The federal commission that recommended last spring renaming forts Gordon and Benning in Georgia and seven other military bases named for Confederate leaders has completed its work.
The Naming Commission submitted the third and final portion of its report to Congress Monday, recommending hundreds of Confederate-inspired street and building names for renaming or removal.
In May, the commission recommended renaming Fort Gordon near Augusta for former President and World War II military leader Dwight Eisenhower and renaming Fort Benning near Columbus for Lt. Gen. Hal Moore and his wife Julia. Moore’s 32 years of service in the Army included commanding combat troops in Vietnam.
Other military bases slated to receive new names include Fort Bragg in North Carolina, Fort Rucker in Alabama; Fort Polk in Louisiana, and forts A.P. Hill, Lee and Pickett in Virginia.
The commission visited the installations last year for listening sessions with military commanders and community leaders to gain feedback including preferences for new names. The panel received more than 34,000 submissions for renaming, including 3,670 unique names.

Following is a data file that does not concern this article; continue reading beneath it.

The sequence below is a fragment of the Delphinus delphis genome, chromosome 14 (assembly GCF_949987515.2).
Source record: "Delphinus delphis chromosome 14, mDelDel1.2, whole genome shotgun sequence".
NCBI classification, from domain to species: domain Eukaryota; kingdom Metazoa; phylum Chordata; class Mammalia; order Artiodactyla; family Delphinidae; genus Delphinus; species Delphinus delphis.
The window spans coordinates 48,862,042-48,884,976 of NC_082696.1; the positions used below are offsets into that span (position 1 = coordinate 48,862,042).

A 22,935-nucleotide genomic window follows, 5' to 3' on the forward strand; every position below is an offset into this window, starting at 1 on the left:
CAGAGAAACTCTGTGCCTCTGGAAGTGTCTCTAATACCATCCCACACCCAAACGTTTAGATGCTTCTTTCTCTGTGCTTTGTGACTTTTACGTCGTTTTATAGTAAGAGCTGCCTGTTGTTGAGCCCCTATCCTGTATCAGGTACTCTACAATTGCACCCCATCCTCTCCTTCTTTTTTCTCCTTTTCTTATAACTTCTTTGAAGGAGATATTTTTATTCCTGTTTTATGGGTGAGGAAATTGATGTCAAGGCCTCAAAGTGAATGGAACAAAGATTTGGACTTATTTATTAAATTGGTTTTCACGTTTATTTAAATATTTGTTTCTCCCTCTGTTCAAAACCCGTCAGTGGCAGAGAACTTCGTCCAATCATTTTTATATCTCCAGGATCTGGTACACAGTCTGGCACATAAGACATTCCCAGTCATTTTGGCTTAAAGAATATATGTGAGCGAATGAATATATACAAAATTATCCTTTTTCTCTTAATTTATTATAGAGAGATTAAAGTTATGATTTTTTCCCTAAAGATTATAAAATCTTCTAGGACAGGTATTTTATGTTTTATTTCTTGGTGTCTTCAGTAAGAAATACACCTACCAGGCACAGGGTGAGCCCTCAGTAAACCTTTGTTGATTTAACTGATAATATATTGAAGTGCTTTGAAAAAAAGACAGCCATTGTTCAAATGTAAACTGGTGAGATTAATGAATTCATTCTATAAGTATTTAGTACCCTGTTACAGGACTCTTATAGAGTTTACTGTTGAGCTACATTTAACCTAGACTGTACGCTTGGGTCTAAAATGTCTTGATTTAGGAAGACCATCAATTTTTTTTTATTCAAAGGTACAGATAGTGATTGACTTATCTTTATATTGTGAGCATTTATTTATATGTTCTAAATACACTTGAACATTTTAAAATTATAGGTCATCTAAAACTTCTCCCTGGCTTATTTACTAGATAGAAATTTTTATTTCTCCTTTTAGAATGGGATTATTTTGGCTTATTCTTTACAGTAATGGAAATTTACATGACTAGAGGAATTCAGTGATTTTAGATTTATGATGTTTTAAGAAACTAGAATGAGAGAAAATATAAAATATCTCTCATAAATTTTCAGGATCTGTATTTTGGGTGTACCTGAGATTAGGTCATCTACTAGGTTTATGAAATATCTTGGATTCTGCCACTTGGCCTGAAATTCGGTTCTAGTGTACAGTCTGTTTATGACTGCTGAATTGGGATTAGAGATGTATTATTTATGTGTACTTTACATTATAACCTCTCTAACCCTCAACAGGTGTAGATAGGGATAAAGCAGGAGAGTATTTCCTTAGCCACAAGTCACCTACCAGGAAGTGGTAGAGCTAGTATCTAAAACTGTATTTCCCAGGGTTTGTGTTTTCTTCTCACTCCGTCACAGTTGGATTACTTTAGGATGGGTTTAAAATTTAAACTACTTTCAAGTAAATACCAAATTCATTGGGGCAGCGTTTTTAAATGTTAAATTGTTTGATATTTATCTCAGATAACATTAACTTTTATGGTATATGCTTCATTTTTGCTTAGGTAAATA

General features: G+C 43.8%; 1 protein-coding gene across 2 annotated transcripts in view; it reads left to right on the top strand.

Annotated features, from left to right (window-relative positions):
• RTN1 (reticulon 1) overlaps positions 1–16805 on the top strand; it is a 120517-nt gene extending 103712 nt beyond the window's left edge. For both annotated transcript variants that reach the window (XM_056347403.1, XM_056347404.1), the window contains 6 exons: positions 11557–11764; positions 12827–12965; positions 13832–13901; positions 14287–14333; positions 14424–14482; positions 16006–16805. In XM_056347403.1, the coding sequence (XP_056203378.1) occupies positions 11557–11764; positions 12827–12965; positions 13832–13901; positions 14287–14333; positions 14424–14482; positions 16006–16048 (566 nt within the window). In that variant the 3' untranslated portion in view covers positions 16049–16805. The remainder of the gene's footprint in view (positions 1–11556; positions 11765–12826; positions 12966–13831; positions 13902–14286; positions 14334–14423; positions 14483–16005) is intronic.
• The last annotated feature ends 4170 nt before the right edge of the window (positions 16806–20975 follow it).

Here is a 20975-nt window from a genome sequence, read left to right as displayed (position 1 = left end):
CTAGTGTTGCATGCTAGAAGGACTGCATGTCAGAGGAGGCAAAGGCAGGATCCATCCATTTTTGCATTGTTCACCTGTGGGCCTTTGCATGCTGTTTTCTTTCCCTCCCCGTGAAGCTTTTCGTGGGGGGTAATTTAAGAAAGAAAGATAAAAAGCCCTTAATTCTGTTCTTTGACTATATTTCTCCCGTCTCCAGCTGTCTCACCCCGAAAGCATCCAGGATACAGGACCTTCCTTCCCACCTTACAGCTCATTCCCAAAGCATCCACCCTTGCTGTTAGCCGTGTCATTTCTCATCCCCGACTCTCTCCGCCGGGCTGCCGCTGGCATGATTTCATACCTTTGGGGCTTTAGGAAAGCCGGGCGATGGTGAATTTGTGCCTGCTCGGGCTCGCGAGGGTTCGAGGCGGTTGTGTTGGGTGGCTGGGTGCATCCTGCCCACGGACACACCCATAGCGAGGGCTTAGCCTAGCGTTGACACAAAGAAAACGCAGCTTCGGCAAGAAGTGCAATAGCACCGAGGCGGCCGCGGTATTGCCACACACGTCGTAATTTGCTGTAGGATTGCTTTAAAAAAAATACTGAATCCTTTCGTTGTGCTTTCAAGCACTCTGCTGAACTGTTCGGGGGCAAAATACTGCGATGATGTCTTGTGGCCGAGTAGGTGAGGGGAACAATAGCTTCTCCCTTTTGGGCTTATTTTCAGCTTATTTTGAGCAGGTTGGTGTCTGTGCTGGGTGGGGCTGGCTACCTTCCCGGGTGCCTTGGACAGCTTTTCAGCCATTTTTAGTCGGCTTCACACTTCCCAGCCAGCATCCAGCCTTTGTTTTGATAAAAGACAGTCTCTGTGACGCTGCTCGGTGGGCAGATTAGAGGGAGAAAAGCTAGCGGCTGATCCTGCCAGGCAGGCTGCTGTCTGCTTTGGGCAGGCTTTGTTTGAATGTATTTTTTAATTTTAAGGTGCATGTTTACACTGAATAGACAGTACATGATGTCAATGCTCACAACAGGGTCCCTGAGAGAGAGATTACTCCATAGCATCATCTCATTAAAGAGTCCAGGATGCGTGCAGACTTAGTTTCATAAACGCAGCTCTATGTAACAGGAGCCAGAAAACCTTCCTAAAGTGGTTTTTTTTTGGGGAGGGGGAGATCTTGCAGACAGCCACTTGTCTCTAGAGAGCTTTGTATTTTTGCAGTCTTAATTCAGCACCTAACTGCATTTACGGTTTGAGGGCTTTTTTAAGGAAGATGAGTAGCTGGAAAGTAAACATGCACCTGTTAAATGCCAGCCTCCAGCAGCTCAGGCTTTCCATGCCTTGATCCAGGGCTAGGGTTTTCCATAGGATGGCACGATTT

The commission estimates it will cost $21 million to rename the nine bases and $62.5 million to implement the recommendations in the full report.
The annual defense bill in 2021 created the commission, composed of eight volunteers chosen by the defense secretary and Congress, and gave it until Oct. 1 to submit its recommendations. The commission was given $2 million to complete the task.
“We finished on time, spending only a quarter of the money authorized by Congress and returning $1.7 million to the taxpayers,” said retired Army Brig. Gen. Ty Seidule, the panel’s vice chairman.
Besides the new base names, the commission also recommended renaming two Navy ships – the USS Chancellorsville, named for a battle the Confederates won in 1863, and the USNS Maury, named after a commander in the Confederate Navy.
This story is available through a news partnership with Capitol Beat News Service, a project of the Georgia Press Educational Foundation.
Get More Context: With the barrage of information coming through your social media feeds and phone notifications, it can be hard to get a clear picture of what’s happening in your community and throughout the state. Click here to see what else is happening in The Peach State and get your news in context instead of relying on social media feeds and notifications for your news. We’ll help you stay informed.